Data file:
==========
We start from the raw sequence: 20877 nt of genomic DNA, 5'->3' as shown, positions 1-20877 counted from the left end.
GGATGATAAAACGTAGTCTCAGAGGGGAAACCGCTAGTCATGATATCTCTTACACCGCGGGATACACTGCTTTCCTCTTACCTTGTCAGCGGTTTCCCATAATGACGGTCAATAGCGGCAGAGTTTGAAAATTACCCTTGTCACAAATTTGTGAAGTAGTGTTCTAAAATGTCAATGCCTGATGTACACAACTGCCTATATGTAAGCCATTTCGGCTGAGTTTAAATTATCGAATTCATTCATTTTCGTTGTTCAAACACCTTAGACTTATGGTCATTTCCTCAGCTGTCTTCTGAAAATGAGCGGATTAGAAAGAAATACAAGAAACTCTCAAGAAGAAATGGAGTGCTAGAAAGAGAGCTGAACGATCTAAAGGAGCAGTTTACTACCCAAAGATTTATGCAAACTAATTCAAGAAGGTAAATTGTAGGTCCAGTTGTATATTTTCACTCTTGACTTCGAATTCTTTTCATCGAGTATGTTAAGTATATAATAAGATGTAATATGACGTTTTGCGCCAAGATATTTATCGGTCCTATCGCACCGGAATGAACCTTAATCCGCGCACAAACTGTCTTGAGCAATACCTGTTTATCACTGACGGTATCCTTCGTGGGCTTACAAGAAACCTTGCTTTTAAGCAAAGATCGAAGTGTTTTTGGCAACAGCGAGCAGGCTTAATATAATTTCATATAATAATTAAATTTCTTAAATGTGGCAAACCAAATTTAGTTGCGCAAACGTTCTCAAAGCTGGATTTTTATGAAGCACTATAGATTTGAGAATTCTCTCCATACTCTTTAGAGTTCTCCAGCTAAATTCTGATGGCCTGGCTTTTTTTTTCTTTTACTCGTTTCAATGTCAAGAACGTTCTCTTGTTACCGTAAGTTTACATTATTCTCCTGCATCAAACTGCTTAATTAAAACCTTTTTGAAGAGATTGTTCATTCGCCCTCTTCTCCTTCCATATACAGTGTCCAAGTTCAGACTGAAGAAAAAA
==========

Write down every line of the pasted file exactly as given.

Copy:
We start from the raw sequence: 20877 nt of genomic DNA, 5'->3' as shown, positions 1-20877 counted from the left end.
GGATGATAAAACGTAGTCTCAGAGGGGAAACCGCTAGTCATGATATCTCTTACACCGCGGGATACACTGCTTTCCTCTTACCTTGTCAGCGGTTTCCCATAATGACGGTCAATAGCGGCAGAGTTTGAAAATTACCCTTGTCACAAATTTGTGAAGTAGTGTTCTAAAATGTCAATGCCTGATGTACACAACTGCCTATATGTAAGCCATTTCGGCTGAGTTTAAATTATCGAATTCATTCATTTTCGTTGTTCAAACACCTTAGACTTATGGTCATTTCCTCAGCTGTCTTCTGAAAATGAGCGGATTAGAAAGAAATACAAGAAACTCTCAAGAAGAAATGGAGTGCTAGAAAGAGAGCTGAACGATCTAAAGGAGCAGTTTACTACCCAAAGATTTATGCAAACTAATTCAAGAAGGTAAATTGTAGGTCCAGTTGTATATTTTCACTCTTGACTTCGAATTCTTTTCATCGAGTATGTTAAGTATATAATAAGATGTAATATGACGTTTTGCGCCAAGATATTTATCGGTCCTATCGCACCGGAATGAACCTTAATCCGCGCACAAACTGTCTTGAGCAATACCTGTTTATCACTGACGGTATCCTTCGTGGGCTTACAAGAAACCTTGCTTTTAAGCAAAGATCGAAGTGTTTTTGGCAACAGCGAGCAGGCTTAATATAATTTCATATAATAATTAAATTTCTTAAATGTGGCAAACCAAATTTAGTTGCGCAAACGTTCTCAAAGCTGGATTTTTATGAAGCACTATAGATTTGAGAATTCTCTCCATACTCTTTAGAGTTCTCCAGCTAAATTCTGATGGCCTGGCTTTTTTTTTCTTTTACTCGTTTCAATGTCAAGAACGTTCTCTTGTTACCGTAAGTTTACATTATTCTCCTGCATCAAACTGCTTAATTAAAACCTTTTTGAAGAGATTGTTCATTCGCCCTCTTCTCCTTCCATATACAGTGTCCAAGTTCAGACTGAAGAAAAAA